A $485,000-a-year independent budget office created last year to provide the City Council with expert advice on mayoral spending, programs and privatization will have to wait a while longer to get off the ground.

That much was certain Tuesday after a deadlocked selection committee put off a decision on who will become the new, $107,000-a-year City Council Financial Analyst.

The Chicago Sun-Times reported last week that Ald. Ameya Pawar (47th), prime-mover behind the independent budget office, was waging a behind-the-scenes lobbying campaign to prevent former independent Ald. Helen Shiller (46th) from getting the job on grounds that she lacks the independence and policy expertise exhibited by other candidates.

On Tuesday, the seven-member selection committee convened in public and adjourned to a closed-door executive session. During the private meeting, three candidates were nominated, but no vote was taken to determine whether any of them had the four votes needed for passage.

When the public meeting resumed, Ald. Carrie Austin (34th) announced that the committee had been unable to reach a concensus and would take another crack at finding what she called an “agreed candidate” in September.

Despite what she described as a 3-3 deadlock with one member apparently prepared to abstain, Austin said she has no intention of withdrawing her support for Shiller.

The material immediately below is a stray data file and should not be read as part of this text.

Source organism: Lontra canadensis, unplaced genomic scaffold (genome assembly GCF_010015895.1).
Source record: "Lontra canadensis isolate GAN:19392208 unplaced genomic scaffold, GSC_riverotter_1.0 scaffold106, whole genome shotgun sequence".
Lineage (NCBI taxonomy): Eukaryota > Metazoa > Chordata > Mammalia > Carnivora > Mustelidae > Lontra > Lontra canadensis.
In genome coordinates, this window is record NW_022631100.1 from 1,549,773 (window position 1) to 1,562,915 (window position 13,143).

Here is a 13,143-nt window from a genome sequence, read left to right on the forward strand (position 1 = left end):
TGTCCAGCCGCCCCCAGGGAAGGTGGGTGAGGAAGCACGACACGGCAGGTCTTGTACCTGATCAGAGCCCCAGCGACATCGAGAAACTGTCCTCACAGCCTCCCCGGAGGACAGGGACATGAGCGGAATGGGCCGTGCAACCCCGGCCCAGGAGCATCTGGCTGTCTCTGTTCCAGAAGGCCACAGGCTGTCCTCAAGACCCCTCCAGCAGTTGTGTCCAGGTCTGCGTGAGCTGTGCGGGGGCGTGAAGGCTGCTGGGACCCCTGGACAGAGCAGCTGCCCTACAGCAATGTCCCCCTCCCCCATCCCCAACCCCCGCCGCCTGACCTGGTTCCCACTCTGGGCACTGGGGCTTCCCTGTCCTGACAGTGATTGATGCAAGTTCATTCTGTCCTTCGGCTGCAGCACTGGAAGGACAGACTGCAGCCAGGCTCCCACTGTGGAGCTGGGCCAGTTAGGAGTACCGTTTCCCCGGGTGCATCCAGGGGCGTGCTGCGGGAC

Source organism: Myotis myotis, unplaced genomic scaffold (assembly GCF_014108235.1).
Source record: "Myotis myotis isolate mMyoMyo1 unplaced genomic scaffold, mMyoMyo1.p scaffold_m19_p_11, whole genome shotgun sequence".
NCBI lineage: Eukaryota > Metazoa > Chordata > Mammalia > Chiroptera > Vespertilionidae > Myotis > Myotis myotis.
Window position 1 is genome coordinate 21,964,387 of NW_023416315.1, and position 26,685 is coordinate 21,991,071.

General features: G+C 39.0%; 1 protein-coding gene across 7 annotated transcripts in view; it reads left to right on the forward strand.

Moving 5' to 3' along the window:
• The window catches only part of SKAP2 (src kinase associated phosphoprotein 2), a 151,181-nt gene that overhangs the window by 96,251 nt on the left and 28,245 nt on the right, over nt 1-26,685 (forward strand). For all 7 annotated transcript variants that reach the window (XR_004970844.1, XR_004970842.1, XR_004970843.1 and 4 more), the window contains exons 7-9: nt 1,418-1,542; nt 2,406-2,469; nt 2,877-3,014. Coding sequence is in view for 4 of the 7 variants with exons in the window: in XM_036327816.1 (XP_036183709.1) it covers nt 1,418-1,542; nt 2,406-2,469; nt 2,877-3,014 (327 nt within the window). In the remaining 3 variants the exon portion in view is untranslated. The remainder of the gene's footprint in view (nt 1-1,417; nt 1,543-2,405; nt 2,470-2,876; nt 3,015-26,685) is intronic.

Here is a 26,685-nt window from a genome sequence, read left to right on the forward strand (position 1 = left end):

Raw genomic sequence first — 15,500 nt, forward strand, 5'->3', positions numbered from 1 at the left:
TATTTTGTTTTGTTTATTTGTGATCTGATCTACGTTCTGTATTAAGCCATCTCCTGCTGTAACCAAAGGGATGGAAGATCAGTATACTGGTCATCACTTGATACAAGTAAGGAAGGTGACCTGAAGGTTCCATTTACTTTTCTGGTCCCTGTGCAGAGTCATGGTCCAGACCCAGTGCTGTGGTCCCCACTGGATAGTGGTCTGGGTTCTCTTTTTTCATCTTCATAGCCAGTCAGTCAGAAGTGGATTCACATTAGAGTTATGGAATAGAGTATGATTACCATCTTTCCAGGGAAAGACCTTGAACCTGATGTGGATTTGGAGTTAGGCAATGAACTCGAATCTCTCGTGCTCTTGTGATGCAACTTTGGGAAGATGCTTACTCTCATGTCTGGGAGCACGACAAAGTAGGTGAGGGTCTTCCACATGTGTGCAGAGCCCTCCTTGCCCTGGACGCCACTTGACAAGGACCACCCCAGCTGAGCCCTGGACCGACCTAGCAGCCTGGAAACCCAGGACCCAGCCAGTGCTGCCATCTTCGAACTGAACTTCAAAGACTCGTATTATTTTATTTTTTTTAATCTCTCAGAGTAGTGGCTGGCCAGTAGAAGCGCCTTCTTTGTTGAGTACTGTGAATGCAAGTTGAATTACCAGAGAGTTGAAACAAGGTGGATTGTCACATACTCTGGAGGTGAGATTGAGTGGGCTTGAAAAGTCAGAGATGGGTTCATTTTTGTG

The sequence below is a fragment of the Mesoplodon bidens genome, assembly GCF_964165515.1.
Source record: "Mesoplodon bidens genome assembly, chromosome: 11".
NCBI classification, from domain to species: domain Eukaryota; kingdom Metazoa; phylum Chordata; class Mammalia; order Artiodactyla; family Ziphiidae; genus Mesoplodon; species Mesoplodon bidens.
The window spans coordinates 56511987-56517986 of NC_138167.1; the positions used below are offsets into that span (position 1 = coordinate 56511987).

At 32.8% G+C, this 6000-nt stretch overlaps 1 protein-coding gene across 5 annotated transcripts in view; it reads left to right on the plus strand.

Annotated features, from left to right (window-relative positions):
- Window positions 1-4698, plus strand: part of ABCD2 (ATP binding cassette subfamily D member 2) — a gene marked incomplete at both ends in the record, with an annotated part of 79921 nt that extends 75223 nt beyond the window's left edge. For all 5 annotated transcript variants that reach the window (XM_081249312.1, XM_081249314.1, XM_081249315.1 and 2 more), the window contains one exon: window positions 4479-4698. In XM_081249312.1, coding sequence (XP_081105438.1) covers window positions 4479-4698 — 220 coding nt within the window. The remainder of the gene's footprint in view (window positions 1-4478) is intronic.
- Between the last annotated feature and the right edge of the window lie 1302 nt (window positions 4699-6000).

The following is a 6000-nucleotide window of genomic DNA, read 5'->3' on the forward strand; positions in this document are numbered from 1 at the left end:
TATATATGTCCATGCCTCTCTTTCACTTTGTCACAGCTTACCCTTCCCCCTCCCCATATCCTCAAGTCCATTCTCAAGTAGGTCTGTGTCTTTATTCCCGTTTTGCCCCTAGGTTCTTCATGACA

In fact, she’s furious about Pawar’s efforts to undermine Shiller’s candidacy and impugn her integrity by disclosing interview information that was supposed to remain confidential.

“That was unfair, and you all have been unfair to Ald. Shiller. She’s worked here 22 years, so you can’t say that she don’t know this job and whatever it is they would need outside of what [the city budget office] could give them,” Austin said.

“They want to move this item forward, but want to fight it all at the same time? I don’t quite understand that.”

Shiller spent half of her 24 years in the City Council fighting then-Mayor Richard M. Daley and the other half supporting his budgets and programs after being co-opted by Daley.

She became a committee chairman and ended up endorsing Daley’s 2003 re-election bid. Daley returned the favor by supporting the Shiller-backed Wilson Yard project, among others. He also stopped putting up candidates to run against her.

That has prompted Pawar and others to question Shiller’s independence, a charge that makes Austin’s blood boil.

“Independent of what is what I keep asking? What do you want her to be independent of?” Austin said Tuesday.

“Twenty-two years in this City Council. That’s training enough for what they’re looking for. They’re looking for expertise. This individual has that expertise . . . I’m not gonna let you all continue to denigrate her like that like she don’t have this and she don’t have that. That’s unfair.”

Shiller was not fazed by Tuesday’s deadlock and sounded as if she has no intention of withdrawing her candidacy.

“I’m interested in the process. And I’m fine with whatever happens,” said Shiller, 66.

Pawar would only say that he would keep working to “build a consensus.”

That’s a far cry from last week, when Pawar told the Sun-Times that he was determined to get the “right person” and that Shiller was not it.